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Growth is Not a Bad Word

highlighting the struggle in achieving healthy balance between capitalism and sustainability

Below is an article about Growth. It really does a good job of highlighting the struggle in achieving healthy balance between capitalism and sustainability. At Paul Davis Restoration we deal with this when looking at building materials and pricing for thos products.

Sustainable products often cost more and are often not covered by insurance companies after damage has occured. More importantly highlighted in this article are the parallels to our own personal growth as human beings! Read on!   

The knives are still out and dissection of Rio+20, the UN Conference in June of 2012 on Sustainable Development, isn’t over yet. Several questions are being raised in the course of post-event analysis and one such on ‘sustained growth’ has caught wide attention.

George Monbiot points out in an article published in The Guardian that the term ‘sustained growth’ crops up 16 times in the document –the Rio+20 Declaration on ‘The Future We Want’ — where it is used interchangeably with ‘sustainability’ and ‘sustainable development’.  “But if sustainability means anything, it is surely the opposite of sustained growth. Sustained growth on a finite planet is the essence of unsustainability,” writes Monbiot. 

Forty years ago when the Club of Rome published ‘Limits To Growth’, cautioning against unfettered development that would ultimately exhaust the world’s resources and therefore threaten our very existence, it triggered a range of discussions on whether economic development considerations ought to override the need for conservation. Subsequently, at least three follow-up books on the same subject have been published, updating content with more contemporary perspectives. The same theme runs through all of these: any growth that overshoots ecological resources and exploits them to the point of destruction is tantamount to zero or even negative growth. 

A similar theme can be found in almost all philosophical interpretations of ancient religious scriptures of most religions and faiths across the world. It all begins with the kind of relationship you forge with your environment. As in human relationships, the pivotal ingredient is respect followed by others like gratitude and compassion. And no relationship can thrive if it is one-sided. Taking has to be complemented by giving and this is crucial to maintain the balance to protect the sensitive web of life that is designed by Nature to be self-sustaining and productive.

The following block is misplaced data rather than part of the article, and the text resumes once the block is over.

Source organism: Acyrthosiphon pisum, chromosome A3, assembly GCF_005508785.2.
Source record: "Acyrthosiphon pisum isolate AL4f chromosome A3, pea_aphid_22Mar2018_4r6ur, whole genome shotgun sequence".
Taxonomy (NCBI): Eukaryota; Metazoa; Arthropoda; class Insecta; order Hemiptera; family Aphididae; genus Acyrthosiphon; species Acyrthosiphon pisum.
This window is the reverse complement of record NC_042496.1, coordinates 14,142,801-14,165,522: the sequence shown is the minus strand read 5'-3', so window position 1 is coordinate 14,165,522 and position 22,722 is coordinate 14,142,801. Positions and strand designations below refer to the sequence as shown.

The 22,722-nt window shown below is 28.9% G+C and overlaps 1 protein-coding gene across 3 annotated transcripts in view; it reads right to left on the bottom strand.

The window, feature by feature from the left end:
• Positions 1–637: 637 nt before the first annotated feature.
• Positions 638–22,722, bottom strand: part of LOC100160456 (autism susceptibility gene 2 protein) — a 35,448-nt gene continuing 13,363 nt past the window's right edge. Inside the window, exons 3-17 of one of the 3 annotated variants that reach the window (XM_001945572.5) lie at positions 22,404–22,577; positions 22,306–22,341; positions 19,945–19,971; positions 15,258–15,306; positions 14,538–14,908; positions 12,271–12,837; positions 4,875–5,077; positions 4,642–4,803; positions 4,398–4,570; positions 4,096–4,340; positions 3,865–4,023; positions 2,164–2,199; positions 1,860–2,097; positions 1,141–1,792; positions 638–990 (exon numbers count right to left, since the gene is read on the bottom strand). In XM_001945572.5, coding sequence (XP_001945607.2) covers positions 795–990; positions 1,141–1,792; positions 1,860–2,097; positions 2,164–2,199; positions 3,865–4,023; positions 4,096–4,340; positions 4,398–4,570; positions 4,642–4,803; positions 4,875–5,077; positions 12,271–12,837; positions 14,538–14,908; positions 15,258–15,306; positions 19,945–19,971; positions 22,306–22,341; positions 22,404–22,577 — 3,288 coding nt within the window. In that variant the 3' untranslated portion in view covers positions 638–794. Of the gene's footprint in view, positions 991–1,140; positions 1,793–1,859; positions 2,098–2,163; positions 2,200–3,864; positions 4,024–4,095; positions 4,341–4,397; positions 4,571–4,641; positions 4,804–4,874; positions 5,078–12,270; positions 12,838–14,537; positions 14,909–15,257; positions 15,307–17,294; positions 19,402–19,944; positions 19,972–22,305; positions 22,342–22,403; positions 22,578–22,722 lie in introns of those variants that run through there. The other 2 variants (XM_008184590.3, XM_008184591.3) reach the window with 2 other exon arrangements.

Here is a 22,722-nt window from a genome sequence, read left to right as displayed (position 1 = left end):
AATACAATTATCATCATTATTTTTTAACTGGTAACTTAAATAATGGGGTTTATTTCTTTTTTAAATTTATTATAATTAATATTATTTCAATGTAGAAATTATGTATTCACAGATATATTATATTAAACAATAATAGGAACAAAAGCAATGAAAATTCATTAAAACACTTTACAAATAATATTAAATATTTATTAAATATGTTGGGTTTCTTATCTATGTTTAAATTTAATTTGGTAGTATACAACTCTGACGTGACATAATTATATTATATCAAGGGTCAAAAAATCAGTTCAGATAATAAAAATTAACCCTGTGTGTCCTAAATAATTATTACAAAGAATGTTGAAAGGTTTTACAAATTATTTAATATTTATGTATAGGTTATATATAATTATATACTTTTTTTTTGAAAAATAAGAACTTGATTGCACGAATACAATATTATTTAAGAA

However, as experts point out, any kind of catastrophe that may lead to an ‘end-of-the-world’ scenario this time would be due entirely to anthropomorphic or human intervention in the form of unbridled economic activity. Previous meltdowns and freeze-overs were the result of natural cycles, happening at intervals of millions of years in the form of deluges and ice ages. But this time, the tipping point is drawing closer because of all the human activity that is being directed towards higher economic growth that is taken to mean more production and consumption of material goods — with greater resource exploitation and disparate distribution and little or no restitution framework that could help natural systems recoup and restore themselves. 

Economic development is important to create food and other life-sustaining products that will ensure removal of poverty and hunger, as well as create the necessary conditions to ensure a fairly healthy lifestyle for all. But a holistic lifestyle is not only about material growth; more importantly, it is about the invisible growth that happens within each one of us; growth that helps one progress in another dimension, towards contentment and well being; towards overcoming greed. 

When we speak of growth in the context of a country or nation, we would mean an inclusive or holistic growth that would take into account economic, social and environmental achievements as well as factor in damage control and conservation measures that go to ensure sustainable development (not ‘sustained’ growth, as Monbiot points out). 

Growth is a bad word only when it refers to sustained, exploitative growth that gives nothing back; growth that encourages a use-and-throw disparate lifestyle which feeds on greed and wastage. However, when 'growth’ refers to holistic growth, poverty would become part of history and there would be enough to satisfy everyone’s needs.

This post is contributed by a community member. The views expressed in this blog are those of the author and do not necessarily reflect those of Patch Media Corporation. Everyone is welcome to submit a post to Patch. If you'd like to post a blog, go here to get started.

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